I recall a wonderful fondue in Chillon, at the eastern end of Lake Geneva, after we had toured the very drafty but magnificent castle, and we went across the street (as I recall) and had a very alcoholic and incredibly delicious fondue, and a bottle of wine, which warmed us right up. I've never tried fondue with potatoes, but raclette is just wonderful. Though the electric cooker with individual little trays can't hold a candle to the Swiss method of melting it by a fire and scraping servings off the huge cheese wheel as they melt. Luckily, I was either too young for the fondue craze of the 60s, or it didn't make it to Central Ohio, so all of my associations with fondue are positive... My husband is not a crazy about fondue as I am, and so I have been known to make an individual serving in a pan on the stove for my lunch. The recipe you requested is below; I've never made it, but the cookbook it comes from looks terrific.
French Brie and Onion Fondue
2 oz butter
2 medium onions, chopped fine
1 oz flour
1/2 pint chicken stock
12 oz ripe Brie
1/4 pint double cream
2 T chopped parsley
salt and pepper
Melt the butter and saute the onions 10-15 minutes until softened and light golden.
Sprinkle on the flour, and cook another 1-2 minutes, stirring.
Gradually add chicken stock, stirring until mixture thickens. Simmer 4-5 minutes.
Meanwhile, cut off rind and slice brie thinly. Stir into stock mix, with the cream. Cook gently, stirring, until the mixture is smooth.
Stir in salt, pepper, and parsley.
Serve with French bread, mushrooms, garlic bread cubes, etc.
For cheese fondue we use crusty bread, apples, grapes and sometimes strawberries near the end. I really like the sweetness of the fruit paired w/ the salty, winey cheese.
Have yet to like oil fondue. Just doesn't do it for me.
I LOVE fondue, mainly cheese, but yet it seems I only have it once a year, around March when I know the licence to indulge in such foods is about to pass (it's damn expensive to make for one thing).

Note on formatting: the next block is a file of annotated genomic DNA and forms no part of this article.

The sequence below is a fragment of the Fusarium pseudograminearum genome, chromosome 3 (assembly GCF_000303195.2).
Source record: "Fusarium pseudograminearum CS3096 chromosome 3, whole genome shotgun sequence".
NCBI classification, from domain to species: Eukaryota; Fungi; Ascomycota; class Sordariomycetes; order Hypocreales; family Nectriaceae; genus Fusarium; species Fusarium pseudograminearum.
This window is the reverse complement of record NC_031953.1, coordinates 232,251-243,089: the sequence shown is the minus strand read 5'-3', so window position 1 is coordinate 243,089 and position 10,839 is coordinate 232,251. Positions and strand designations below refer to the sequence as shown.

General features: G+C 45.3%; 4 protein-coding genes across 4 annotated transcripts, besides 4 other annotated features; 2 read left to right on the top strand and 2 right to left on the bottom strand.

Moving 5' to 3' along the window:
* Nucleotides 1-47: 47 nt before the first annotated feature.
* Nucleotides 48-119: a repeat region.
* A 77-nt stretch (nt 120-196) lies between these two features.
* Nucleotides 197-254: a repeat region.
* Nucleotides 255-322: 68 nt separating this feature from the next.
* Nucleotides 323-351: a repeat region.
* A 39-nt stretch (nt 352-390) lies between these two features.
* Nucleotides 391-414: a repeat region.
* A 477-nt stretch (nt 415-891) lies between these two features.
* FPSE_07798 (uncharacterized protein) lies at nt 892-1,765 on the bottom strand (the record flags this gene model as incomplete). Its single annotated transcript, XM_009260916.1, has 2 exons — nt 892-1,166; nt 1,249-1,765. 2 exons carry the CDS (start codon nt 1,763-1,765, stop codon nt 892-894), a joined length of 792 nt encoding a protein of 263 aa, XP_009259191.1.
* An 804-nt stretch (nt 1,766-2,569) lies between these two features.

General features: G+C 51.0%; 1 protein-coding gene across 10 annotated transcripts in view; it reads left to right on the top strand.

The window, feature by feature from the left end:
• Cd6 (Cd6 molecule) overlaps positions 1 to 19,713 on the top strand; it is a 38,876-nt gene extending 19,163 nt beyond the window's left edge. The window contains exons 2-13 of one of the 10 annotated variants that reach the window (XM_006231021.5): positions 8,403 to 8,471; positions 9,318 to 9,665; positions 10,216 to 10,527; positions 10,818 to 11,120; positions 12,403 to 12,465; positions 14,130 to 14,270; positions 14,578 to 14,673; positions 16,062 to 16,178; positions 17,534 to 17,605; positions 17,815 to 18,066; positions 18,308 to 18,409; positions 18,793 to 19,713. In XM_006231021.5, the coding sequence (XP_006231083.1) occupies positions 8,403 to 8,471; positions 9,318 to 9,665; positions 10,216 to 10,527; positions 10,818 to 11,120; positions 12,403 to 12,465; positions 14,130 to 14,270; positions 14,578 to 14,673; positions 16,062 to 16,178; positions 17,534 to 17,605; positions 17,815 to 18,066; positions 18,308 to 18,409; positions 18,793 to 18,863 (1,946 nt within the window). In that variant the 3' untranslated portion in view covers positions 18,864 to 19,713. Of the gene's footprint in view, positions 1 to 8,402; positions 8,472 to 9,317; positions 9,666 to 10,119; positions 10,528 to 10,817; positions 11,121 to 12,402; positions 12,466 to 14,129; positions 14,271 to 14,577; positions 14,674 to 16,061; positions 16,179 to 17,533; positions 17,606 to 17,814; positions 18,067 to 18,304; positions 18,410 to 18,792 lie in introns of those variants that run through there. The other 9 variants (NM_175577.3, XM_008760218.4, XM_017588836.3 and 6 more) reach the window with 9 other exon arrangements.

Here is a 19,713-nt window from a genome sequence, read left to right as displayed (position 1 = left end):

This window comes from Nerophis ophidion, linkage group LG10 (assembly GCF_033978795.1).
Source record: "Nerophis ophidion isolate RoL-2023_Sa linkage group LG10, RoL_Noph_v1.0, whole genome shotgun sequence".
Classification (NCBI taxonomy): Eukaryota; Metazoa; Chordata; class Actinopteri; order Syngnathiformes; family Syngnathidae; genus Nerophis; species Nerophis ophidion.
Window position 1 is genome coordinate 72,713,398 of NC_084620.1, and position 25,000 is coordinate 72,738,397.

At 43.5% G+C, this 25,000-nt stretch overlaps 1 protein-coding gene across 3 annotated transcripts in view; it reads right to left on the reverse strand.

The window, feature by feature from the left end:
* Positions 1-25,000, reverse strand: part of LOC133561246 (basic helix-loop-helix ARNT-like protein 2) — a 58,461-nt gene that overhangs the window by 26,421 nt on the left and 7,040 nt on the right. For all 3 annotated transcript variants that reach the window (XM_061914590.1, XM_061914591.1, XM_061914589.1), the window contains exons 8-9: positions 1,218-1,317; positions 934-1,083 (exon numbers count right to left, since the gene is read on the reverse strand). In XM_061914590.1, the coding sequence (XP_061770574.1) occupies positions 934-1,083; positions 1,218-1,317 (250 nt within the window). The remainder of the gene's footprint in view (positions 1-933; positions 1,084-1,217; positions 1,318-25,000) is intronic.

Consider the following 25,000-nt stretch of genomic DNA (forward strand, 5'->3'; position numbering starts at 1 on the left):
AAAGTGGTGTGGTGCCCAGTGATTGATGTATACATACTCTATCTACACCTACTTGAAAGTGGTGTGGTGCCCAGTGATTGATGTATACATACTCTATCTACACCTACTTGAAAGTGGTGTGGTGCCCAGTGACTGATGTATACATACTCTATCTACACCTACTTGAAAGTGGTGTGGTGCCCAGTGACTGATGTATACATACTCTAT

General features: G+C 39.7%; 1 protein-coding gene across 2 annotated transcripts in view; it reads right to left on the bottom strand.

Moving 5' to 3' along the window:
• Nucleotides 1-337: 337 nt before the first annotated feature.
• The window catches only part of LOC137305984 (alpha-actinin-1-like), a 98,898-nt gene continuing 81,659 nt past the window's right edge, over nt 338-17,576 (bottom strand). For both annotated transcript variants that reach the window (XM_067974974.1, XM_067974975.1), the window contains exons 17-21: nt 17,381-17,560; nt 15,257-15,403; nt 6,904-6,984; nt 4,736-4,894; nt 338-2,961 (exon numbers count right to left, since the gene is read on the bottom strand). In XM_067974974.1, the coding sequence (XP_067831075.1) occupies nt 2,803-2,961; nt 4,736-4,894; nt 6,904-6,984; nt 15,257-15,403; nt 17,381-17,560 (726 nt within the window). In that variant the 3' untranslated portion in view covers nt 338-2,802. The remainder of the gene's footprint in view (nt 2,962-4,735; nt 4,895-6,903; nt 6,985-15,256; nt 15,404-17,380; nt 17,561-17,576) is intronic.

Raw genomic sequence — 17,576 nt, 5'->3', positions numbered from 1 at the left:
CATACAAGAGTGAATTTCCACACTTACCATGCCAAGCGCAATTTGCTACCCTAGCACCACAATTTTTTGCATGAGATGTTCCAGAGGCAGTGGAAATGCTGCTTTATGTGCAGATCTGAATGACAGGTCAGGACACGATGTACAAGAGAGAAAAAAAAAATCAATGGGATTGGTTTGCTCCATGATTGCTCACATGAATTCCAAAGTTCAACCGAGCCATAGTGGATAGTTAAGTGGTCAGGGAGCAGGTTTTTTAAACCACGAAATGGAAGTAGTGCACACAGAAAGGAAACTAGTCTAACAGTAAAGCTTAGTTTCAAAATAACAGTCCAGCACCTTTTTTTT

But why are you torturing yourself like this in the summertime? This is when the living is easy and there's all this exciting and wonderful produce around us.
When I first read your post, I immediately thought you meant chocolate fondue, which wouldn't be completely out of season now esp. since it could double as a hot fudge sauce for ice cream, have pieces of banana and strawberries to dip.
OK Brooklynmasala, get yourself into Chinatown (the stalls under the Manhattan Bridge is one spot for sure) and get two bags of those plain cakes ($1 each)... the absolute #1 chocolate fondue dipping item. I think they're made for just that.
from the 70's: canned mandarin orange segments for the choc fondue. Walker's shortbread fingers too. and pretzel rods.
sourdough for the cheese, along with slightly tart apple slices.
A very interesting, and new fondue treat for my family this summer, was freezing fruit and dipping it in melted chocolate or cheese fondue. The sensation of cold meets hot was really unique. We tried frozen green seedless grapes, whole strawberries, triangles of watermelon, large cubes of cantaloupe and honeydew and bananas chunks. The kids dunked using fruit fruit on wooden popsicle sticks (another kid friendly tip). Give it a try!